Microsoft Edge is also getting an Apple M1 upgrade

Microsoft Edge
(Image credit: Shutterstock / monticello)

Microsoft has revealed it will follow in the footsteps of Google Chrome and Mozilla Firefox (opens in new tab) with a recompiled version of its flagship web browser (opens in new tab) Edge, specifically for Apple’s new M1 chip (opens in new tab).

The new custom Arm-based silicon made its debut in the new MacBook Pro (opens in new tab), MacBook Air (opens in new tab) and Mac mini (opens in new tab), and a range of software providers have rushed to release M1-native builds in a bid to avoid performance degradation.

As confirmed by Microsoft via Twitter (opens in new tab), users can already run Edge on the new range of Macs via Apple’s Rosetta translator service, but native M1 support is also in the works.

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Microsoft Edge for Apple M1 Macs

While services such as Rosetta for macOS and Windows on Arm allow software to run in emulation on Arm-based processors, they also bring about an inevitable drop in performance, because computing resources must be set aside for translation.

The other option for developers hoping to avoid this problem is to recompile their software specifically for Arm-based silicon (such as Apple’s new M1 chip). The move to optimize software is mutually beneficial for both parties, who share an incentive to ensure their respective products run as smoothly as possible.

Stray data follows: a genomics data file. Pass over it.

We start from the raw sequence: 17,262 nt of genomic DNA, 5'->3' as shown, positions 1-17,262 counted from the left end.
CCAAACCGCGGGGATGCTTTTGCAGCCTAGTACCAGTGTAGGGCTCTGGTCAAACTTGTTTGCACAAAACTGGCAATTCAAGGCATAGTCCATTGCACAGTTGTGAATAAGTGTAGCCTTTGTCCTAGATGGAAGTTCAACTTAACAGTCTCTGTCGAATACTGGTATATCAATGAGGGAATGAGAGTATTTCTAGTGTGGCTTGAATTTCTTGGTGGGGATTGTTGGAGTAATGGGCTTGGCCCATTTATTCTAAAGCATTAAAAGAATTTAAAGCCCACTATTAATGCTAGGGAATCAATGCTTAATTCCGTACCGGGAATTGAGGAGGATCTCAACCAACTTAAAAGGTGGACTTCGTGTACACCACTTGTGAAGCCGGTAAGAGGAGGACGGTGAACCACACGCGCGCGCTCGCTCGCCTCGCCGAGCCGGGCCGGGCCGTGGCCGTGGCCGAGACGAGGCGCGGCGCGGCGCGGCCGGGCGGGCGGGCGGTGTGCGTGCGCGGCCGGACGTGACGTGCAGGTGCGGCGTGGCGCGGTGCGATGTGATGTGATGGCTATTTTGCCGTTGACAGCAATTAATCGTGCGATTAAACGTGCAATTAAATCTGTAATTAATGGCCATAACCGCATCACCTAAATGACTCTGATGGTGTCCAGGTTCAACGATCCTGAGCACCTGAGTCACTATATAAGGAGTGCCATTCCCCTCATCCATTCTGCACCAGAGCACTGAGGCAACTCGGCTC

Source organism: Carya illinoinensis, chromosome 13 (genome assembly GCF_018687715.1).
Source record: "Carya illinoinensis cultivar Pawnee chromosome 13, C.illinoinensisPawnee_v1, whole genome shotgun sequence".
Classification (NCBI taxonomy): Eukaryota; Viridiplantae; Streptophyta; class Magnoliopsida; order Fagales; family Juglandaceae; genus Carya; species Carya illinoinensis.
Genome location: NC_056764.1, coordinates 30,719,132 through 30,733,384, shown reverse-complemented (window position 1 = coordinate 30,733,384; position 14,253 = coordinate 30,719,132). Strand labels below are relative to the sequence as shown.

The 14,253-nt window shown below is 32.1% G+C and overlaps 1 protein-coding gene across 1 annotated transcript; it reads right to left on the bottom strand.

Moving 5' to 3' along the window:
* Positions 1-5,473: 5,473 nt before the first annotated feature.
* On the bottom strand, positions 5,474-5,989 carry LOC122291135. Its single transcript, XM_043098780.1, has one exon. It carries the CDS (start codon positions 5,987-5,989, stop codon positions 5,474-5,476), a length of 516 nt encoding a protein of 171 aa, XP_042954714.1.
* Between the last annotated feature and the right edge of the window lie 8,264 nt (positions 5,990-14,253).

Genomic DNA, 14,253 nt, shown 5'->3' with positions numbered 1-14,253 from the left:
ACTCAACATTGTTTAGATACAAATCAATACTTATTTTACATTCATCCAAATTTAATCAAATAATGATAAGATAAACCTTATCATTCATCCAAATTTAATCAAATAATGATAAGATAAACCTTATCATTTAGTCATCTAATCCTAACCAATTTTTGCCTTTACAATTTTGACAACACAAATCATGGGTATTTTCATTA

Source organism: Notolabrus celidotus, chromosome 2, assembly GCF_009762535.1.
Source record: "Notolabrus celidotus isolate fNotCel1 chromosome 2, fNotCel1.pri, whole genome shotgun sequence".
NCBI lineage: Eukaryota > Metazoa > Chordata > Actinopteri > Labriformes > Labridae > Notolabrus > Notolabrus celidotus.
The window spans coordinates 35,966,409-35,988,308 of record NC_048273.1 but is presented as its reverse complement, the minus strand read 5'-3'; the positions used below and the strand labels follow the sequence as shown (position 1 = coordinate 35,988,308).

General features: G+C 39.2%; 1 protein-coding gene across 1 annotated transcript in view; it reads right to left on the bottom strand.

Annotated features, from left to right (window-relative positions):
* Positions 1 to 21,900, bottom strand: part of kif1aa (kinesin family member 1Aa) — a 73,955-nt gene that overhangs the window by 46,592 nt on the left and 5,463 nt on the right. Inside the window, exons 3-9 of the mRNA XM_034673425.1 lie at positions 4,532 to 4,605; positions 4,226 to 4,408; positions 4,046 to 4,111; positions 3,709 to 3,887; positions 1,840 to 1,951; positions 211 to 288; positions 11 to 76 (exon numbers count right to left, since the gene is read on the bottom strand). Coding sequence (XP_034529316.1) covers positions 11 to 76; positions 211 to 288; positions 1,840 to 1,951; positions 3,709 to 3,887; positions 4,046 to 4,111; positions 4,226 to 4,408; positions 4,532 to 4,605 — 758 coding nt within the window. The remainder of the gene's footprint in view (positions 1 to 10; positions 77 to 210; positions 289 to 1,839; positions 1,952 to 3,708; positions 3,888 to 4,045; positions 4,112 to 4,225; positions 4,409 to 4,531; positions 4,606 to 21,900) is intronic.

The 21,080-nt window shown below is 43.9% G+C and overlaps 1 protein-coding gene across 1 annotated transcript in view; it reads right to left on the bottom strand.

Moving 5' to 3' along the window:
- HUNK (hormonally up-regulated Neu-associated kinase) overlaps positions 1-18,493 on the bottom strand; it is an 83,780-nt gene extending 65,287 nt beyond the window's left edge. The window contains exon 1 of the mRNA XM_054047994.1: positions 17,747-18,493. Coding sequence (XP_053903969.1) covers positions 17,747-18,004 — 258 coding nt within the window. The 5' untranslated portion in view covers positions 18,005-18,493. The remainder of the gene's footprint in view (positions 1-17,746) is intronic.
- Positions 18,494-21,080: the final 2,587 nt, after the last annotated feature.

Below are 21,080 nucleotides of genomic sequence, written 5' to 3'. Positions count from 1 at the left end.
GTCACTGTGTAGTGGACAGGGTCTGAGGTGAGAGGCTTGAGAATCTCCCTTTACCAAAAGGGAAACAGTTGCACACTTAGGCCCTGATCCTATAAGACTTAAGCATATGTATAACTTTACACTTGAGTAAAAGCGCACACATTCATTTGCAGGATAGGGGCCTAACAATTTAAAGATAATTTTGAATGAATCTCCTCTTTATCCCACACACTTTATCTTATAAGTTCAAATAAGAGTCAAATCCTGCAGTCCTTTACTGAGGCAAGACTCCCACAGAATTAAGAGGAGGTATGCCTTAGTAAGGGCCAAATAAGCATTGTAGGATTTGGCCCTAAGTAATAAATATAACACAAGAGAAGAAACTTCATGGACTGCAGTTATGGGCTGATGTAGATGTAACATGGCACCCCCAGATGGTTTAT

Google Chrome (opens in new tab) was the first web browser to run natively on M1, but the new version is not without its problems; some users found the browser caused new Apple machines to crash unexpectedly. The firm says it has already identified the cause of the issue and is working to release a fix as soon as possible.

Microsoft, which has already released an M1-specific version of its Office (opens in new tab) suite, will be hoping to avoid similar problems with the release of Microsoft Edge for M1.

Although the firm has yet to confirm when an M1-specific version will be released, the speed with which its rivals have turned around new builds suggests Edge fans won’t have long to wait.

Via Windows Central (opens in new tab)

Joel Khalili
News and Features Editor

Joel Khalili is the News and Features Editor at TechRadar Pro, covering cybersecurity, data privacy, cloud, AI, blockchain, internet infrastructure, 5G, data storage and computing. He's responsible for curating our news content, as well as commissioning and producing features on the technologies that are transforming the way the world does business.